Marcie Sillman talks with Susan Beilby Magee about her book "Into The Light."
The book is about the emotional and artistic journey of artist Kalman Aron. He's painted portraits of everyone from Ronald Reagan to André Previn. He is also a survivor of the Holocaust, and he tells his story and shares his art with Magee.
In 1963, one of the most controversial books of the twentieth century was published. “Eichmann in Jerusalem” presented Adolf Eichmann not as a sociopath — but as an ordinary person who simply believed his actions were normal. The author of this book, political theorist Hannah Arendt, refers to this theory as the “banality of evil.” Arendt was a Jew who fled Germany in the early 1930s.
Yale professor Seyla Benhabib offers an overview of the controversy surrounding Arendt’s book, and what lessons it can teach us about humanity. Benhabib spoke at the University of Washington’s Kane Hall on October 24, 2013 as part of the Graduate School lecture series.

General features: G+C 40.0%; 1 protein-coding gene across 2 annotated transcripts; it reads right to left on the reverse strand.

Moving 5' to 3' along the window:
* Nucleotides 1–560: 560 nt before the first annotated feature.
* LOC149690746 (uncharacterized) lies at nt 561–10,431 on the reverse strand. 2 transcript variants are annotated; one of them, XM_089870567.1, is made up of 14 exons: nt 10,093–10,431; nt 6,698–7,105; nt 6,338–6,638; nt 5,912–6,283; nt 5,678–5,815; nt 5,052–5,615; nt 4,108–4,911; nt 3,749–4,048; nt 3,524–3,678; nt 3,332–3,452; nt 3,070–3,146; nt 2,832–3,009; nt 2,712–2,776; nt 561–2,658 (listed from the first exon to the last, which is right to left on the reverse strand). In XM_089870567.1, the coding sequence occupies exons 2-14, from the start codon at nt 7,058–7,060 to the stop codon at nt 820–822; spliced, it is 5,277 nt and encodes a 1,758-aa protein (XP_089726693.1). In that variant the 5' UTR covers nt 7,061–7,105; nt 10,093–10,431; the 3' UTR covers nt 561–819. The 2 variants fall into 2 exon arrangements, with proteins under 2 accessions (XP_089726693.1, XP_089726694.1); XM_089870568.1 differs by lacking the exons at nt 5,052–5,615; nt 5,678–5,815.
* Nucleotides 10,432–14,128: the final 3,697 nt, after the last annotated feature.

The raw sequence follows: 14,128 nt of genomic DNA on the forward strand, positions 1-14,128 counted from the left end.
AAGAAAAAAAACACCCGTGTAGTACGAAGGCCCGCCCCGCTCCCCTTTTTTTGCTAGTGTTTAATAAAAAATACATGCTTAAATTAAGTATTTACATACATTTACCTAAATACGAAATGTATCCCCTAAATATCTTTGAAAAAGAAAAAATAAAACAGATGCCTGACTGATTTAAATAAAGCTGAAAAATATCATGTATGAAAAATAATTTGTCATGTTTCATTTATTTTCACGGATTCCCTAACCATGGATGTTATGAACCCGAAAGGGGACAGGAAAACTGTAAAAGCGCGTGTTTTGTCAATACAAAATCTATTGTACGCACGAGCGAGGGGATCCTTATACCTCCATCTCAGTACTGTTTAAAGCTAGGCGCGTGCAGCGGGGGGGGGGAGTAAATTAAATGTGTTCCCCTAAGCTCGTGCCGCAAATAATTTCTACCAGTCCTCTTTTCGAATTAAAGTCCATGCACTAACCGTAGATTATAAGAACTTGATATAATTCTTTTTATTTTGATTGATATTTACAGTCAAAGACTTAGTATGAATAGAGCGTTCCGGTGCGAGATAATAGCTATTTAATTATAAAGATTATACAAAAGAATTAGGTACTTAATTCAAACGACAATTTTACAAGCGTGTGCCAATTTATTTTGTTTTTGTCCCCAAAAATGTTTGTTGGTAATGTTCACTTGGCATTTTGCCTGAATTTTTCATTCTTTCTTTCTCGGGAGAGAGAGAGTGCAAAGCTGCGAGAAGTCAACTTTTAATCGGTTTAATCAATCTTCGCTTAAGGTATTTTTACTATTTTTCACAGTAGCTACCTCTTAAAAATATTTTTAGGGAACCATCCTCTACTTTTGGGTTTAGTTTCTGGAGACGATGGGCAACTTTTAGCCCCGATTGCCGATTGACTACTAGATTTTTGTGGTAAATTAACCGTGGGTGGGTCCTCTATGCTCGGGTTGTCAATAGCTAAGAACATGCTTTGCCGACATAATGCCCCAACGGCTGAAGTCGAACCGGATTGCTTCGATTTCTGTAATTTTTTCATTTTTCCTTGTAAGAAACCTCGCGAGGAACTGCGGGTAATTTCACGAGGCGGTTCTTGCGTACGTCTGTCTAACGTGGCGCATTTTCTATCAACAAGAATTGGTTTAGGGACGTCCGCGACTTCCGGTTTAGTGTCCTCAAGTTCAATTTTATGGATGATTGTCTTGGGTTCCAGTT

That was the question on Louise Steinman’s mind when she decided to travel to Poland and explore the country’s efforts at reconciliation with their traumatic past of dual occupations of the Nazis and Soviets.
Mina Miller is a Seattle pianist who founded the organization Music of Remembrance 15 years ago. Her passion for the organization springs in part from her family history. Mina comes from a Holocaust family.